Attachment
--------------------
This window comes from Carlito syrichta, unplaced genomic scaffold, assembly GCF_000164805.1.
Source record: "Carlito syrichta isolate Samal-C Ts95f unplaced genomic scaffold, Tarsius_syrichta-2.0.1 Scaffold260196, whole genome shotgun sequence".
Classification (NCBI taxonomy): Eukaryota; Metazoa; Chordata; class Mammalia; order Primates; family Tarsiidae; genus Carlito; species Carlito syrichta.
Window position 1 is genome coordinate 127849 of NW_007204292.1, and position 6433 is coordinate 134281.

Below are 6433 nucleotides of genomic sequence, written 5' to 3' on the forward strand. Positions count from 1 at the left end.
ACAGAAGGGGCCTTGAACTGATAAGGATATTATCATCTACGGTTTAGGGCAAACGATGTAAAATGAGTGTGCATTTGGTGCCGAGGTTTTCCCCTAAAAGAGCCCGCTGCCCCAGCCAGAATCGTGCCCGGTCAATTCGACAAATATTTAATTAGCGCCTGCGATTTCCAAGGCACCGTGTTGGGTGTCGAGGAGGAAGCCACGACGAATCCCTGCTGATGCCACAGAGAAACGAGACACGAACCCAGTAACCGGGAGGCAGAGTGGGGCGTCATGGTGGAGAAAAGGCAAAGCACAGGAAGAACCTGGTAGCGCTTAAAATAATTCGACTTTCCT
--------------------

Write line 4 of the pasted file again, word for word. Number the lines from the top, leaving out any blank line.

Window position 1 is genome coordinate 127849 of NW_007204292.1, and position 6433 is coordinate 134281.